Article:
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Apple Magic Trackpad Released; Why? Your Guess Is As Good As Ours

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If you’re on the ball, you already saw this this morning. If not, welcome to the internet! Let me be the first to introduce you to the Apple Magic Trackpad.

Look familiar? If you use a Macbook at all, you’ll note that this is its trackpad, blown up to match the scale and angle of a wireless Mac keyboard. The device connects via Bluetooth and allows for a gestured-up multitouch experience. And the best part is, quite possibly, that it retails for only $69.

But hang on a minute. Look, Apple, you guys are the kings of interaction design, so I don’t mean to get on your case, and I’m going to reserve final judgment of the product until I try it, but… well, consider that the notebook mouse industry is enormous, and has been booming for two decades. Almost everyone who owns a laptop owns a mouse for their laptop. Why? Because trackpads freaking blow. Don’t get me wrong – a Macbook’s trackpad is wonderful with all its gestures and stuff, but for moving a pointer for any duration longer than a couple minutes, a good old mouse has yet to be dethroned.

“Ty,” you say, “you trippin’!” And maybe I am. I could use this in conjunction with a keyboard and a mouse, for sure. But I dunno, guys, I don’t have a lot of room as it is on my keyboard tray, and I’m willing to bet neither do you. Everything about the Magic Trackpad seems to reek of superfluousness. But who knows – we could stroll down to Best Buy later and be converted by the test model.


  1. I love my MacBook’s trackpad. I choose that over any mouse. The only time I would choose a mouse is when I’m not on a Mac. However, if I tried the Magic Trackpad, I think the angle would bother me.

  2. Your missing one thing. When apple releases it’s refreshed apple TV, wouldnt this and the bluetooth keyboard work beautifully. I mean googles TV system looks awesome, but they dont really telly oyu how your going to interact with it. Also, the average person uses a comp for browsing, picture, music and the multi-touch trackpad works.

  3. I must say that I disagree.

    This product is what actually was missing. I am a Mac user, and I design on my MacBook Pro most of the time – mouse free. So, when my colleague purchased iMac – i figured that only thing I would miss if I buy iMac is the trackpad! So, I bought Wacom Bamboo Fun, just to mimic that behavior.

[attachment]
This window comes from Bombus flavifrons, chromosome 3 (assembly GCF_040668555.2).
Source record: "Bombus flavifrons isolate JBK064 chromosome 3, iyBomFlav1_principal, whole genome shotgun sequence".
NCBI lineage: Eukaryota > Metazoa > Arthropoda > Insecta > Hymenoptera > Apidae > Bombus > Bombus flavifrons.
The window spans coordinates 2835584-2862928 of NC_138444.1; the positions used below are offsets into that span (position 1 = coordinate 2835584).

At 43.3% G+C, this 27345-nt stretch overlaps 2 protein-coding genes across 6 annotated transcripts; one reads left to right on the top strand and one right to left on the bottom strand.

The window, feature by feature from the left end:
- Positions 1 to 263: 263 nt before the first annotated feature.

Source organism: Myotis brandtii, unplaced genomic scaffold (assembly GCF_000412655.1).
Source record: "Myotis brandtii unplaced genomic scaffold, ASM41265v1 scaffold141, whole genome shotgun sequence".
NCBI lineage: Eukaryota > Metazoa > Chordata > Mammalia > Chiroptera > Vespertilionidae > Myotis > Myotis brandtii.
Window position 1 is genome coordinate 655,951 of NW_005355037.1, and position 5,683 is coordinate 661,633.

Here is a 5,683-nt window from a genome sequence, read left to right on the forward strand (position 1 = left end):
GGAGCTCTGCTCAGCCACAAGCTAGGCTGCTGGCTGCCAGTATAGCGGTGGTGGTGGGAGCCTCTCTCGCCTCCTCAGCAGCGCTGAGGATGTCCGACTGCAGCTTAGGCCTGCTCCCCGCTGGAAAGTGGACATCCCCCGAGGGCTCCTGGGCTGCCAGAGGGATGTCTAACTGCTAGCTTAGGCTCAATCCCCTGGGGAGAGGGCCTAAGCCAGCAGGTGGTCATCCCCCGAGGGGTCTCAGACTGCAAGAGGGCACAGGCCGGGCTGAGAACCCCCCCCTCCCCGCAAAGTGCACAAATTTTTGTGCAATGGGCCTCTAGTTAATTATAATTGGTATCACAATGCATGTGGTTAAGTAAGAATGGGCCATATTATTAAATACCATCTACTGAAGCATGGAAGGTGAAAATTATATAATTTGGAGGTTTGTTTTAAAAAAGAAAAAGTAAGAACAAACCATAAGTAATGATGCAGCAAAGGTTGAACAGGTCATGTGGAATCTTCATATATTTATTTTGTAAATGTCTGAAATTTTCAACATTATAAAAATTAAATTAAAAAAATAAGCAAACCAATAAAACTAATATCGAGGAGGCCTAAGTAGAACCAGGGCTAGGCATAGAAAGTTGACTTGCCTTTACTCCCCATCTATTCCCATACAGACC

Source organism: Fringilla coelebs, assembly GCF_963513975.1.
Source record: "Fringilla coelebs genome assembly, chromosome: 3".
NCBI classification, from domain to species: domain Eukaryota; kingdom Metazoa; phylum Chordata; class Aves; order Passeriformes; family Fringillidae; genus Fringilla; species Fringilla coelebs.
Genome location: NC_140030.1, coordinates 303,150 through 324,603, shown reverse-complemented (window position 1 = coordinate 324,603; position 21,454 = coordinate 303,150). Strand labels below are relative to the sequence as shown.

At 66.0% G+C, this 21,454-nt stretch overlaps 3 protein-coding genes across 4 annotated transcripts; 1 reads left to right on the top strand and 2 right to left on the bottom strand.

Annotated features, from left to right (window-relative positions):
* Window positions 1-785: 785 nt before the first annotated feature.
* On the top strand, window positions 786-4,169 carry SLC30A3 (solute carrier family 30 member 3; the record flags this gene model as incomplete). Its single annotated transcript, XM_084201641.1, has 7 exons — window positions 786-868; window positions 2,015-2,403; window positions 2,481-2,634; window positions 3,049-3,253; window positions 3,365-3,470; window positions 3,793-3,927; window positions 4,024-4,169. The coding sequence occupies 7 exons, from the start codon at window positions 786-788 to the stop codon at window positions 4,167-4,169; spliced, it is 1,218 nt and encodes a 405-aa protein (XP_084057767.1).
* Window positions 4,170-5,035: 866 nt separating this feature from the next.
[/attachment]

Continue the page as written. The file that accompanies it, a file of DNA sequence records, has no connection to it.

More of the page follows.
In other words, I think this merchandise will find its market. Where can I buy one? 🙂

    1. Good point. In fact, I’m on a Mac Pro using a Wacom Intuos 3 as we speak. But I don’t think I’m being a hypocrite. There’s no doubt this device would totally rule for design work – my biggest gripe with trackpads has always been the duration I’m able to use it before my hand physically wears right out. A trackpad has you flipping your wrist and doodling with your fingers- tiring stuff after a few hours; with a traditional mouse, however, you’re kinda just flopping on and riding it. It’s like a couch for your hand.

      Then again, maybe I’m just a limp-wristed sissy. 😉

  4. I think it will be used more as a tablet rather than a track pad, I mean, you could use it to draw or even write. You will be able to write japanese or hebrew with this thing easily, not to mention its gaming capabilities.

  5. I think Apple is getting the impression that “bigger is better” for some reason. First the iPad, now this. This would be great for design work, however. But I can’t see using it for much else. It’s not my thing.

    1. Qualifier: I use JiTouch, which adds a ton of gestures to my trackpad, so it’s actually just annoying to use my mouse.

  6. this seems to be a product worth attention, though I’d have to try it out before i buy it.

    apple is like launching/upgrading products pretty fast these days :P, just looked at the upgrade on the iMacs [Processor and Graphic card]

  7. Aside from being a mouse replacement, there is one distinct feature that makes the Magic Trackpad indispensable. When Apple released Snow Leopard last year, one of the features touted was the ability to enter foreign language directly via the trackpad (the example used was Chinese). Unfortunately, the only devices able to take advantage of this feature were the MacBook’s. Now, all Mac’s running Snow Leopard can have that ability. Hopefully, with some additional apps down the road, we could use the Magic Trackpad with an updated version of Graffiti.

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